September 8, 2008

Renovations versus new school buildings

I don't have the details, but I understand that the last time the Board of Education looked into the option of renovating older schools instead of replacing them was back in 1999, when The New England School Development Council did a study of the issue.
To compare figures now, school officials are assuming those renovation costs have risen 7 percent annually since the study was done.
Comparing the cost of renovating the four schools eyed for closure with the tab for building two new ones to replace them, the city's share of the overall project would be some $10 million less, if the state matched the 73.9 percent reimbursement it's offering on the new school project.
I haven't done all the math yet, but the city's probably looking at about $30 million of its money for the two new schools, which I assume means that renovations would take about$20 million of the city's cash.
On the other hand, new schools would cost about $150,00 a year less in energy costs -- a figure that would grow if energy prices continue to rise. That adds up, but it would take at least 50 years for the energy savings alone to make up for the higher initial cost.
The cost of doing either renovations or new buildings is still going up 7 percent or more annually so the year's delay so far has already hit taxpayers for millions of dollars in additional funding.
That's why there's a pressing need to make a decision which way to go. Doing nothing isn't really an option because if the old schools are going to keep being used, they must be overhauled.
Hopefully, there will be even more information available at tonight's meeting of the City Council and the school building committees, which takes place at 6:30 in the council chambers on the first floor of City Hall. I will probably try to live blog some of it at least.
I hope, too, that public officials keep in mind that while negotiations and prices can be done in secret session, the bigger issues on this must be done in public. Don't try to hide what the public needs to know.

Copyright 2008. All rights reserved.
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Anonymous said...

The question needs to be asked, does our current rate of population growth warrant the need for schools of this size? Can the size be scaled back?

Anonymous said...

The building of new schools also results in reduced maintenace costs, increased (fair) opportunities for the handicapped, a more balanced demographic mix of students and better compliance with racial makeup of schools, and increased continuity of student tenure in the school.
All are difficult to quantify, but all are beneficial.

Anonymous said...

Once an older school building is renovated to modern standards, it considered "like new". Mechanical and physical systems are equivalent to those in a new structure.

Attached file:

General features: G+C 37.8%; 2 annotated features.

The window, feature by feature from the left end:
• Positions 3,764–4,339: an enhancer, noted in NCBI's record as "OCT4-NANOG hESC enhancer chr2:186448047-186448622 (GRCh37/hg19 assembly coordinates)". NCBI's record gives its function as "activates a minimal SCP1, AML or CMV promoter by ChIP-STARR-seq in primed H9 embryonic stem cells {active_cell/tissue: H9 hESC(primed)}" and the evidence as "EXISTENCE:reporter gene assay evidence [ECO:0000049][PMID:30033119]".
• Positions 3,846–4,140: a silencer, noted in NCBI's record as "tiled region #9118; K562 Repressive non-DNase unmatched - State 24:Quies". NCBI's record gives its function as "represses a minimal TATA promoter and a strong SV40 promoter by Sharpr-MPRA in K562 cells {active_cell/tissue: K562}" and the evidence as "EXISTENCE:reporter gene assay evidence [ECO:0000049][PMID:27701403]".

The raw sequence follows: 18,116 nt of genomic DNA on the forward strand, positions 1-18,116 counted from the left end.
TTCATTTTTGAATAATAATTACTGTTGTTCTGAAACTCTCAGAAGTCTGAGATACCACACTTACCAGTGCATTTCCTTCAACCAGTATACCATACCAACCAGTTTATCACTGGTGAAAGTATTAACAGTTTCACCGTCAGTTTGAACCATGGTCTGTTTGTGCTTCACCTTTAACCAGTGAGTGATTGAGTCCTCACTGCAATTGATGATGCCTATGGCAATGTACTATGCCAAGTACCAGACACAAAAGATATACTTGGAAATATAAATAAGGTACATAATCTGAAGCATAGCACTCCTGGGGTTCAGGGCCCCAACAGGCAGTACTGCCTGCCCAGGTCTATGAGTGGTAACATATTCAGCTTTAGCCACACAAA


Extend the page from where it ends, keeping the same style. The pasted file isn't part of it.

Therefore, maintenace costs would be about the same.

Also, with larger sized schools the drop out rate is higher, and academic achievement levels are lower. So how are "larger sized" new schools going to "enhance continuity". These issues have been "quantified" year after year by numerous education researchers from across the country.

Yes, you will get a mixed bag of students in larger schools, but do you wish optimize the chances for educational achievement, or simply
"house" the students.
By the way, education research has shown that disadvantaged students, perform better in smaller schools than larger schools.

Anonymous said...

The "mixed bag" refers to state requirements as to lumping too many minorities in one school.

Yes, many aspects will be improved to the point of being "like new", but many won't.

Why does business build new buildings?

How about handicapped access?

How about equal opportunity; i.e gym, cafeteria, playground etc. etc. etc.?

AnonymousWestconnStudent said...

I have the dubious distinction of working briefly at New Britain High School. After experiencing that compared to the smaller schools I attended as a student in Bristol, the smaller schools are better. And there is plenty of well researched evidence to back it up. Mega schools are a dated approach to education when the trend has been for smaller classrooms and smaller schools.

Larger schools provide less one on one work for the handicapped because larger schools almost work like an assembly line.

A more balanced demographic makeup is important but in the era of No Child Left Behind schools that are ethnically/racially more homogenous ironically do better in qualification for funding. I'm not saying that that's right, I'm just saying that's what it is.

Drop out rates are higher. College acceptance rates are lower.
and Test scores are lower.

I don't get into the K-8 school issue too much but if I had a choice I'd renovate the smaller schools. It's the better option.

Anonymous said...

"a more balanced demographic mix of students and better compliance with racial makeup of schools"

September 8, 2008 11:49 AM:

You need to get out more.

Davis Drive and Shawn Drive on one side and the west end and Union Street on the other doesn't
qualify as "racially balanced enough"? You lost me completely (from supporting this) because of your dumb points.

Anonymous said...

September 8, 2008 11:49 AM:

Your's sound like the words of a naive and whiney public school teacher.

Anonymous said...

Steve great article on the cost of new V's old...Seems very odd that the tax payers of Bristol have not received anything in their mailboxes on why the city needs to build 2 new schools and close 4...Information is the key to success..Did we not learn anything from the mall purchase...Do I smell another petition drive from the GOP on the building of 2 new schools.....Something of this size and costing of 10 to 30 million of tax payers money deserves a vote of yes or no.